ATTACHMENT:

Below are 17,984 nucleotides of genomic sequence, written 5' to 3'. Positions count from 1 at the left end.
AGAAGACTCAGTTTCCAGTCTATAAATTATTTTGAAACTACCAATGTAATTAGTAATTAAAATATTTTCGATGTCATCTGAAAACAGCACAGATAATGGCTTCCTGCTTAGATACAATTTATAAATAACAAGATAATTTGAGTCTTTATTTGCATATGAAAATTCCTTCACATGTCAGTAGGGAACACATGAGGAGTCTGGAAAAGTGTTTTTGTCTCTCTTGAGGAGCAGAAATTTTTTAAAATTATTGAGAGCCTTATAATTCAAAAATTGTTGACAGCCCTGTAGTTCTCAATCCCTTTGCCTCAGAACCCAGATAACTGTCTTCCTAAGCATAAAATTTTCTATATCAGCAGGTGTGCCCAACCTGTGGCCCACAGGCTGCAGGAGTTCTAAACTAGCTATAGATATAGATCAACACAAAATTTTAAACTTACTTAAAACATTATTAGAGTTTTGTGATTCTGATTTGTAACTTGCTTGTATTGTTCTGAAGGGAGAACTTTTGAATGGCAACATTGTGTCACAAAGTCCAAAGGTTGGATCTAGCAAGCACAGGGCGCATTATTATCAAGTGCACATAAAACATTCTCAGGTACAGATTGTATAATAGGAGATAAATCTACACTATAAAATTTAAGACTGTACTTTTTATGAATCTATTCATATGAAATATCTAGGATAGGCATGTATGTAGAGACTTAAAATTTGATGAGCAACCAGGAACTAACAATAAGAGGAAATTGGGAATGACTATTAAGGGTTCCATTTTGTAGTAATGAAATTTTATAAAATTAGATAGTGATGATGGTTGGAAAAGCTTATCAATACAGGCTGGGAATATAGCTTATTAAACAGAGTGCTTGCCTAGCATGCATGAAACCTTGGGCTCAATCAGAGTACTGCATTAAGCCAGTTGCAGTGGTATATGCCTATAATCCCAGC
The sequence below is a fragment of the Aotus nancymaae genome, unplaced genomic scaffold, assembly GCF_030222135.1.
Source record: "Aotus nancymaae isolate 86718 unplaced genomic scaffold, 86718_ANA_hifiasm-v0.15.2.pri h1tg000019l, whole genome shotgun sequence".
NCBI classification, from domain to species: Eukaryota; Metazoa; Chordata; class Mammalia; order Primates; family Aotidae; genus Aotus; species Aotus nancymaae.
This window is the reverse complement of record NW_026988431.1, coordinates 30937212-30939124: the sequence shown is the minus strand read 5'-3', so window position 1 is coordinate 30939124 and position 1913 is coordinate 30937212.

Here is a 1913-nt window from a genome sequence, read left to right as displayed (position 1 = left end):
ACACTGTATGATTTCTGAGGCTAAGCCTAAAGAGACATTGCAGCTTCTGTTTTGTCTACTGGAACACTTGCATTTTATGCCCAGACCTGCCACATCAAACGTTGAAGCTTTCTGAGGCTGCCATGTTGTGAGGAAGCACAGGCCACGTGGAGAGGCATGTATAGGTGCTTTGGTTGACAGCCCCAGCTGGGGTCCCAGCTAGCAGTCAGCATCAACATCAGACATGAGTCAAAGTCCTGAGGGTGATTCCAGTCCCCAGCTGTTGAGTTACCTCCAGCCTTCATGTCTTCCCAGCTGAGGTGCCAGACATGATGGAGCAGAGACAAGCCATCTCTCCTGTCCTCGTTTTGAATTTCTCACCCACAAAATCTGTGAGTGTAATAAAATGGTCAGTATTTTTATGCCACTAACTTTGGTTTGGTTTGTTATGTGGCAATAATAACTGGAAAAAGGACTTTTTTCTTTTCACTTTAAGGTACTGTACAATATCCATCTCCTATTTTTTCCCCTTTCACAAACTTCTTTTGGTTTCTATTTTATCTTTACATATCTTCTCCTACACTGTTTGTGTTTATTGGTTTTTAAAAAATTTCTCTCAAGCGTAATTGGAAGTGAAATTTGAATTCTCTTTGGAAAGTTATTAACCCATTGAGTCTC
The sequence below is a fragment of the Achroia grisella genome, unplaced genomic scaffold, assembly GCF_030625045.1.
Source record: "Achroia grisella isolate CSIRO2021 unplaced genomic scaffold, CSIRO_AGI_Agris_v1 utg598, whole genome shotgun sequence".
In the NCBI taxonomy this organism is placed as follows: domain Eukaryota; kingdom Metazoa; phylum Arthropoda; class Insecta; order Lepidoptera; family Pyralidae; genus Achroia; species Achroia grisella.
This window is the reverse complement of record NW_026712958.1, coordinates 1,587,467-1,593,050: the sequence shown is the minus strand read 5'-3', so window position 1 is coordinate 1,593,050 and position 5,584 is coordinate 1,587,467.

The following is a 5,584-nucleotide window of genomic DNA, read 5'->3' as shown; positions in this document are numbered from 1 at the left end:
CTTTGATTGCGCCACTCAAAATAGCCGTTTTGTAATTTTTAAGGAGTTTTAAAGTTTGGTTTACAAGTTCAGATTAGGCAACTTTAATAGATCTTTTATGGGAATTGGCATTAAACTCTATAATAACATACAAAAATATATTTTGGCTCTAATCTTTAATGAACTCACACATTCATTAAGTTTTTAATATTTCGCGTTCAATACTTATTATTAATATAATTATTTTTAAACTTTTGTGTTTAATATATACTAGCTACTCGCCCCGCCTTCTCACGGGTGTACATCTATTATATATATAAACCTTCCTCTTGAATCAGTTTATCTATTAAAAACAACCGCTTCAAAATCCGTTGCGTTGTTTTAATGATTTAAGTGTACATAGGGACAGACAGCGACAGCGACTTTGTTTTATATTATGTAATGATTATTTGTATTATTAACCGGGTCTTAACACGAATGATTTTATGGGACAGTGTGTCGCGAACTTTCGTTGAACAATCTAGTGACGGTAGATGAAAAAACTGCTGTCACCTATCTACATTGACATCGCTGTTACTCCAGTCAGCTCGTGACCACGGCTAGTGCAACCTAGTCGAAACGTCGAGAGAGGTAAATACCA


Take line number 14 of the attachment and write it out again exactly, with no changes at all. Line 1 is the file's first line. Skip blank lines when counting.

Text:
CTTTGATTGCGCCACTCAAAATAGCCGTTTTGTAATTTTTAAGGAGTTTTAAAGTTTGGTTTACAAGTTCAGATTAGGCAACTTTAATAGATCTTTTATGGGAATTGGCATTAAACTCTATAATAACATACAAAAATATATTTTGGCTCTAATCTTTAATGAACTCACACATTCATTAAGTTTTTAATATTTCGCGTTCAATACTTATTATTAATATAATTATTTTTAAACTTTTGTGTTTAATATATACTAGCTACTCGCCCCGCCTTCTCACGGGTGTACATCTATTATATATATAAACCTTCCTCTTGAATCAGTTTATCTATTAAAAACAACCGCTTCAAAATCCGTTGCGTTGTTTTAATGATTTAAGTGTACATAGGGACAGACAGCGACAGCGACTTTGTTTTATATTATGTAATGATTATTTGTATTATTAACCGGGTCTTAACACGAATGATTTTATGGGACAGTGTGTCGCGAACTTTCGTTGAACAATCTAGTGACGGTAGATGAAAAAACTGCTGTCACCTATCTACATTGACATCGCTGTTACTCCAGTCAGCTCGTGACCACGGCTAGTGCAACCTAGTCGAAACGTCGAGAGAGGTAAATACCA